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I am thinking of using a base controller for the entire MVC 4 project that I am working on. I have found conflicting views online about it and not really sure if it is against best practices or if it is just a matter of personal preference.

Here is a stackoverflow post that says dont do it

Here is a post that has shown how to do it like there are no harmful effects of it. Here and here as well they explain its usage where no one really is pointing out that it is bad practice or could lead to any issues going forward.

So what really is the view on using a couple of base controllers in an MVC 4 project? Good? Bad?


I'd also like to point out that my immediate goal for using a base controller is so that I can have the Authorization done in one controller and so that all the controllers dont need to have the Authorize attribute. I will create separate base controllers for each role. Since the roles are never going to change I will never need to create another base controller for another role. What do you think of this way of going about designing the controllers?

Thanks for your time.

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2 Answers 2

up vote 2 down vote accepted

I have used a base controller before when dealing with things like overriding the User principal (see here for an old question of mine describing the idea: Is this Custom Principal in Base Controller ASP.NET MVC 3 terribly inefficient?).

I honestly couldn't think of a better way of doing this, so I feel that in this kind of scenario using a base controller can be a good thing.

I probably wouldn't have different base controllers for different authorization roles though as it is fairly simple (and less code) just to decorate the controller with [Authorize(Roles="whatever")] and it will be easier to see exactly what is happening.

It may be worth considering a custom AuthorizeAttribute.

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see thats the thing. I was trying to avoid decorating each controller with the authorize attribute. I just want the junior developers to know that if they are working on page which only an Admin can access then they should inherit from AdminController. I would enum each of these roles out with Admin being number 1 on the list.. so in my custom authorize attribute I can only have a check on greater than or less than the enum value provided by the base controller –  user20358 Mar 14 '13 at 9:59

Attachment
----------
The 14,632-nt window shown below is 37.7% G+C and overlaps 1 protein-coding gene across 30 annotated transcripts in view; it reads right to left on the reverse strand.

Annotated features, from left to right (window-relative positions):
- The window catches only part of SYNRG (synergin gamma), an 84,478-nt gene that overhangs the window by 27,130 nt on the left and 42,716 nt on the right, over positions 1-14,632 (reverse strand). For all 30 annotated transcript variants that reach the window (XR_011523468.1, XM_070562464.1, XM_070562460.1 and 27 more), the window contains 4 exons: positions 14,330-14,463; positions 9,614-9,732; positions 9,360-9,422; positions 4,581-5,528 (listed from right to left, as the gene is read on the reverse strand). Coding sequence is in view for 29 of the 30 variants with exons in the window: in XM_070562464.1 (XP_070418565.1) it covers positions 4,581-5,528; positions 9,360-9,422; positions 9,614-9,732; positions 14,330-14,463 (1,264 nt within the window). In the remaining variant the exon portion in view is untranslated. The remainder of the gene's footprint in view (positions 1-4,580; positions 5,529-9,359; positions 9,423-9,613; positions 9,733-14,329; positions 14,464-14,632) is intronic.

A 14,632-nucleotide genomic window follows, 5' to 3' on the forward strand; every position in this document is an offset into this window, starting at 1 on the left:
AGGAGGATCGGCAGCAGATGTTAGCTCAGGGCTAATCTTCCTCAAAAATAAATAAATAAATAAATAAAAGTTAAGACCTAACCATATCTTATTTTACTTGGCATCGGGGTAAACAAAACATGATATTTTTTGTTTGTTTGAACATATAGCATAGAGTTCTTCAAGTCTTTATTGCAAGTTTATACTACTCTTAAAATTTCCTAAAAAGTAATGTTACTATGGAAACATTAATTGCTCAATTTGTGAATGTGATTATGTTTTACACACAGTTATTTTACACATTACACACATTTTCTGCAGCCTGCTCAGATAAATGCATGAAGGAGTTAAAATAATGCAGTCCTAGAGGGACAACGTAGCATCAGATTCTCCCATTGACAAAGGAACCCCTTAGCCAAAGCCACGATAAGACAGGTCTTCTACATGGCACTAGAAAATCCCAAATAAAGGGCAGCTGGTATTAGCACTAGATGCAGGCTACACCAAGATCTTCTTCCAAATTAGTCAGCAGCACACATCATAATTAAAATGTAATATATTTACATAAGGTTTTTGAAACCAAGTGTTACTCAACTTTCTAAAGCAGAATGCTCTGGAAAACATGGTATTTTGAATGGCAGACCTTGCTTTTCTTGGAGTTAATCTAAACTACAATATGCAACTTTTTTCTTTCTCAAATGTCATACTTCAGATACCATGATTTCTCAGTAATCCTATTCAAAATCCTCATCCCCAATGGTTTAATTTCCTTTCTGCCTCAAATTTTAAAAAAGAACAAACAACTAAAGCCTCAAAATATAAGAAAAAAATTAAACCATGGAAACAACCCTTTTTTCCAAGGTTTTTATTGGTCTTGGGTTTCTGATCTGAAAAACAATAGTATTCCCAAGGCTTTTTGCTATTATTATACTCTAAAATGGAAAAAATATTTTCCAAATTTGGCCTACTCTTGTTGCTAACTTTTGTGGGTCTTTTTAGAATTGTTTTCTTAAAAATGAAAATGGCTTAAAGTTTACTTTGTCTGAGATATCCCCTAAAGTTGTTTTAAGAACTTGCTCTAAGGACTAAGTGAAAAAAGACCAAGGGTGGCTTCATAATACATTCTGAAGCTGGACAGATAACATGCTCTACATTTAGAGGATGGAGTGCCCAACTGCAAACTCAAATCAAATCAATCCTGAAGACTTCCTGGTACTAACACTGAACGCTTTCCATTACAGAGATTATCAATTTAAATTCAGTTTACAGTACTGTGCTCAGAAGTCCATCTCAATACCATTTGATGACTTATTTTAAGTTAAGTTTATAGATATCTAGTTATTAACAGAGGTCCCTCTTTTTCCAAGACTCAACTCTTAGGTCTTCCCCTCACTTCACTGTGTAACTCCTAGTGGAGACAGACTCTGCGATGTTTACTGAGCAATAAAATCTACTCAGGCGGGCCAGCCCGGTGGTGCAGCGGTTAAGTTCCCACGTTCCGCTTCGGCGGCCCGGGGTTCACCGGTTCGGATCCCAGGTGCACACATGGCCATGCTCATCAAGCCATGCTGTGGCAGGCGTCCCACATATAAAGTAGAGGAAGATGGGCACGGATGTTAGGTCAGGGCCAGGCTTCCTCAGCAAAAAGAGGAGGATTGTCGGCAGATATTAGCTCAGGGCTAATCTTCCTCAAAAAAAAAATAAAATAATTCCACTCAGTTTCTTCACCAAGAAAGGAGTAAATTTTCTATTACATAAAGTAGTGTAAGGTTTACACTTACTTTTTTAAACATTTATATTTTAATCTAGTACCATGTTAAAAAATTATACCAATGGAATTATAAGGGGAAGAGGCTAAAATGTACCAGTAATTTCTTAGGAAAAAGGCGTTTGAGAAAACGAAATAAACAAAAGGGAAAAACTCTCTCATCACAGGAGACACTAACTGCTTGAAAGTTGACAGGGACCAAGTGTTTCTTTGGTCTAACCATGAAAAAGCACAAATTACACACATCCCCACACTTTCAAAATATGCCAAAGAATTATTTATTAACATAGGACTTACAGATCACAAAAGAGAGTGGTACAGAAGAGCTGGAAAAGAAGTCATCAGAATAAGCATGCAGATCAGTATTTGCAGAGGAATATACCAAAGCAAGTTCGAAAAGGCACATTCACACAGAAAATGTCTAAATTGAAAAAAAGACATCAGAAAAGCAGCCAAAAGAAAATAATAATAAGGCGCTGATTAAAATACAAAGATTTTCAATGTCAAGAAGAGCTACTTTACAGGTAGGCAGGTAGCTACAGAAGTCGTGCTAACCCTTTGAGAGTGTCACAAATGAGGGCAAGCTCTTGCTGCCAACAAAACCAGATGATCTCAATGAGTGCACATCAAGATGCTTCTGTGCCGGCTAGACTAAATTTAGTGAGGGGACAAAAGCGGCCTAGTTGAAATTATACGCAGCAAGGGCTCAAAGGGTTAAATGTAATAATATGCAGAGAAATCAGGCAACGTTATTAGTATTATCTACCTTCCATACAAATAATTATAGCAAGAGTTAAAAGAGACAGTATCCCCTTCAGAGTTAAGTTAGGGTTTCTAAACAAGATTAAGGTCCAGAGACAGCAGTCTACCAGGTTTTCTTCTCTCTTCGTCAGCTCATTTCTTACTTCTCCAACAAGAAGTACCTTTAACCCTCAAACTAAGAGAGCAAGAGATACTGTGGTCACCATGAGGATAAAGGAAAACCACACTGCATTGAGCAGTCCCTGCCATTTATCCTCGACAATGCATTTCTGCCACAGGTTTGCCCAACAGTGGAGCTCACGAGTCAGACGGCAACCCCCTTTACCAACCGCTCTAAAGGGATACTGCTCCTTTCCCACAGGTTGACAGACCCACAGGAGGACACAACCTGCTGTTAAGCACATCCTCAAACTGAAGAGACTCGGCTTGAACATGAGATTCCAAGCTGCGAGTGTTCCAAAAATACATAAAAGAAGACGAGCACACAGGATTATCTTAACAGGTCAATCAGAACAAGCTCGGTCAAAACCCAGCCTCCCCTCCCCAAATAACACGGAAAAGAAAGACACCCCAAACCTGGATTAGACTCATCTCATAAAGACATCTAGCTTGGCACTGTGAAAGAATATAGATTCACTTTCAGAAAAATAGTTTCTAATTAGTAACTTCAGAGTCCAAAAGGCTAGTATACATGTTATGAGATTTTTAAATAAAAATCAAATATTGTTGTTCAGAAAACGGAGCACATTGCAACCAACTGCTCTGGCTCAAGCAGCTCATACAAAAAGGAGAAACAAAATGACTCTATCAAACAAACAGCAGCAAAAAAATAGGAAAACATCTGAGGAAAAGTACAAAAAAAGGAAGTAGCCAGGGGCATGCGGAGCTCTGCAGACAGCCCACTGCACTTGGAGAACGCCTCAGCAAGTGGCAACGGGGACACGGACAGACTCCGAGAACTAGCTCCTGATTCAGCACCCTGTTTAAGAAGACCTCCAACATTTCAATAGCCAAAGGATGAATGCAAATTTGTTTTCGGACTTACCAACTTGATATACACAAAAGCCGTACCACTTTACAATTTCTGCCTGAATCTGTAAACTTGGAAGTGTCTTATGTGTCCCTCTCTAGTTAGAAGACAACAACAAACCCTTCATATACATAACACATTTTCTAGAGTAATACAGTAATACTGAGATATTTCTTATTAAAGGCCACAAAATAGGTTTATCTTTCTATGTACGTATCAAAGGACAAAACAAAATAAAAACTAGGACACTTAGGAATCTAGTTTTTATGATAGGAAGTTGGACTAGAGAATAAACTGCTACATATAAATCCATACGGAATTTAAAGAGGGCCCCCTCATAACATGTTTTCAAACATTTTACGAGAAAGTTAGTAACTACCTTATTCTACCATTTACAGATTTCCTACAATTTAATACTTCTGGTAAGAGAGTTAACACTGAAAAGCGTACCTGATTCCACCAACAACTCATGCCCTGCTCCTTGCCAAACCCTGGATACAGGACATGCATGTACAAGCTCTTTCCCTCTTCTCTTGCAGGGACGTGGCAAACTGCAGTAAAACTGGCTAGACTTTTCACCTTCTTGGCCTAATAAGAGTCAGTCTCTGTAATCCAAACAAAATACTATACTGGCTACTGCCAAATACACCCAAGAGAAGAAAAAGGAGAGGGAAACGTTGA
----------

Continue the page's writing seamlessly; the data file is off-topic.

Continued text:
The problem may arise if you have complex requirements about which roles are allowed to do which things. I'm talking about if the requirements change later on. Decorating the controllers with some kind of custom AuthorizateAttribute is probably better (see link in edited answer). –  Tom Chantler Mar 14 '13 at 10:55
Thanks. will check it out. –  user20358 Mar 14 '13 at 14:46

IMHO what the post you reference says is absolutely true, but that's not a reason to not use a base controller. In fact I use a base controller in some of my ASP.NET MVC applications because of commodity.

This is no longer advisable:

Having a base controller to apply the [Authorize] attribute once is a common practice, and I don't see anything wrong on it.

Since MVC3 you can register global action filters like this:

GlobalFilters.Filters.Add(new MyAuthorizeAttribute());

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Thanks for your reply. Would you think having multiple roles be a problem? Then for each role I would need a separate controller. One base controller for Admin. So that admin only pages inherit from that particular controller only. Similarly for other roles.. –  user20358 Mar 14 '13 at 9:30
If all actions of a controller are authorized for the same roles i don't see a problem using a separated base controller for each role. But if you have controllers with actions authorized to one set of roles and other actions authorized to another set of roles maybe you should try an alternate approach. –  eiximenis Mar 14 '13 at 11:46

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